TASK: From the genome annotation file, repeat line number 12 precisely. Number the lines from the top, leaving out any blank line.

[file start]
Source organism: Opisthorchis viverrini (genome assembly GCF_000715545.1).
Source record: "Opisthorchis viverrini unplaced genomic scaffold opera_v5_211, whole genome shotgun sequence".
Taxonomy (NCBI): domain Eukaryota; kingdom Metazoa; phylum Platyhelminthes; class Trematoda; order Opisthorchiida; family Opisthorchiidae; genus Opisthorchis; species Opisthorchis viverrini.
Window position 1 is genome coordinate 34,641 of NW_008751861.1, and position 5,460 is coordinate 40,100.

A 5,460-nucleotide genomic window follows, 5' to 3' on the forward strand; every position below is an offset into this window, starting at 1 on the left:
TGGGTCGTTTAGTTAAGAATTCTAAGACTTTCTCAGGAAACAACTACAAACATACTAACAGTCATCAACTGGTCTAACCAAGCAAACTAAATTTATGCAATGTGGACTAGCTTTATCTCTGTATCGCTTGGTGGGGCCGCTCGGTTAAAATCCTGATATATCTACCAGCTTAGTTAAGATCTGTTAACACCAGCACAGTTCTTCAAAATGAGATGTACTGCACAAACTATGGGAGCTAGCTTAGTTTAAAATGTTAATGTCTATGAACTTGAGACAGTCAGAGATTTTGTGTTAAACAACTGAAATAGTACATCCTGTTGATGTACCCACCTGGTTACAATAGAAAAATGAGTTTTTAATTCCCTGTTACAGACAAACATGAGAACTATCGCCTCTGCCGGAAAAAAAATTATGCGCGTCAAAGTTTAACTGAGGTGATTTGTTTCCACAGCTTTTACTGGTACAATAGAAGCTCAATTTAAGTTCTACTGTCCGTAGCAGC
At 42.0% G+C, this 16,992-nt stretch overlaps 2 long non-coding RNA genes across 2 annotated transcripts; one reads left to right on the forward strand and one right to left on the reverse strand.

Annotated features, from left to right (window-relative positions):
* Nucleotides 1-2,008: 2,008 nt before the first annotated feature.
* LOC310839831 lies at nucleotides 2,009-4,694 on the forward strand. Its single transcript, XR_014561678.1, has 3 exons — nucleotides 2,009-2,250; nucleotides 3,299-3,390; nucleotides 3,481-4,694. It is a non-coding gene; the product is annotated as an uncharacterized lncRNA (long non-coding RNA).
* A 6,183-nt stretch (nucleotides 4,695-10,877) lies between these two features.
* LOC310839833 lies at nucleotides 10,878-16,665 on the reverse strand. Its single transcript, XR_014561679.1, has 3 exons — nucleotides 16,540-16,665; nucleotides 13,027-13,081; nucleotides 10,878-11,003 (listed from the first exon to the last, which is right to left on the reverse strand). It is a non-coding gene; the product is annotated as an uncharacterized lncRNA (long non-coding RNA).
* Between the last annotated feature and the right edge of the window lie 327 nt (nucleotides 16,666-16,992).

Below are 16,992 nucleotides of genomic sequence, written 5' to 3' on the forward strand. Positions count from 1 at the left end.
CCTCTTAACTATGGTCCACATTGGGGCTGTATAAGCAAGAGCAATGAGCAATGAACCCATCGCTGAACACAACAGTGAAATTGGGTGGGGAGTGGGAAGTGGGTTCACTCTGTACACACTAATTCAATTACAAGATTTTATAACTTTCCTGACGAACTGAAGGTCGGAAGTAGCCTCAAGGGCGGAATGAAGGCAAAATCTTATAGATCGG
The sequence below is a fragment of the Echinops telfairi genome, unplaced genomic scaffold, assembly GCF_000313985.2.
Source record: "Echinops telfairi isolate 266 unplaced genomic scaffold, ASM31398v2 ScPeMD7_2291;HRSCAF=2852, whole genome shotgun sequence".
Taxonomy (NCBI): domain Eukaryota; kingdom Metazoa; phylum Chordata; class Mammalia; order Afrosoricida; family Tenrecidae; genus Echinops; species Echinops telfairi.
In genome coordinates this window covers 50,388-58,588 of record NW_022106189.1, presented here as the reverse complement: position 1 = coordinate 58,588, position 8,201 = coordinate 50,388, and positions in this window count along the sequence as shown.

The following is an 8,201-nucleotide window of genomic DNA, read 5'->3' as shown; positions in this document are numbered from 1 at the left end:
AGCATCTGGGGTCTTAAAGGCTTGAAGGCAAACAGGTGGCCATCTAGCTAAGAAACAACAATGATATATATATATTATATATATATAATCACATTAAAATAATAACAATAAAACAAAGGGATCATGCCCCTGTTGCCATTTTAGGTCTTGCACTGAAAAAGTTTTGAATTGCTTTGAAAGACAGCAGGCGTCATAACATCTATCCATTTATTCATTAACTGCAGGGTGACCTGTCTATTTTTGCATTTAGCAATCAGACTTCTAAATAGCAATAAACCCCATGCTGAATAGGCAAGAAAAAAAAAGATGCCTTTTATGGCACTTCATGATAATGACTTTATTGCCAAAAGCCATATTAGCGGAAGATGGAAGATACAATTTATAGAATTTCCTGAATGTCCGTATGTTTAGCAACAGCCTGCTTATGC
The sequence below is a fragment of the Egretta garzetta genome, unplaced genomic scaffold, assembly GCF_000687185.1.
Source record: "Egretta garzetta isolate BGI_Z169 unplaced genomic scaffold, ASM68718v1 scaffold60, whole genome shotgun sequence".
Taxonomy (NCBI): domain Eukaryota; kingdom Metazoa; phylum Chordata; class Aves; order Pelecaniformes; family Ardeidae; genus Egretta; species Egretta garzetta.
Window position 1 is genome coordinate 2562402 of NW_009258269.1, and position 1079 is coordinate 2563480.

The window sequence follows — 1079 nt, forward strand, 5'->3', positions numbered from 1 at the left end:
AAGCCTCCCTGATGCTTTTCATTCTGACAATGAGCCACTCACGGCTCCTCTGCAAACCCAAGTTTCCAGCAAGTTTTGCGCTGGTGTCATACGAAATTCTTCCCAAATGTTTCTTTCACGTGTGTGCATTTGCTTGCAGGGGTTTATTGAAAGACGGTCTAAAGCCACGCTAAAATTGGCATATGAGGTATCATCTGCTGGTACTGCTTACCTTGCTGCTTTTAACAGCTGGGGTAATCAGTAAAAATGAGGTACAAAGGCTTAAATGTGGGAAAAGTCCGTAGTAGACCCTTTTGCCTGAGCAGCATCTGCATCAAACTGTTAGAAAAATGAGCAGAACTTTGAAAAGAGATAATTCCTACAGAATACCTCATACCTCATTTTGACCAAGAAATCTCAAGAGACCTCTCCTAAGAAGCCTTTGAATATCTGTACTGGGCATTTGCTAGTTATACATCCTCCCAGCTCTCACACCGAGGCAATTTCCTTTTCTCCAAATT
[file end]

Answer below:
* LOC310839833 lies at nucleotides 10,878-16,665 on the reverse strand. Its single transcript, XR_014561679.1, has 3 exons — nucleotides 16,540-16,665; nucleotides 13,027-13,081; nucleotides 10,878-11,003 (listed from the first exon to the last, which is right to left on the reverse strand). It is a non-coding gene; the product is annotated as an uncharacterized lncRNA (long non-coding RNA).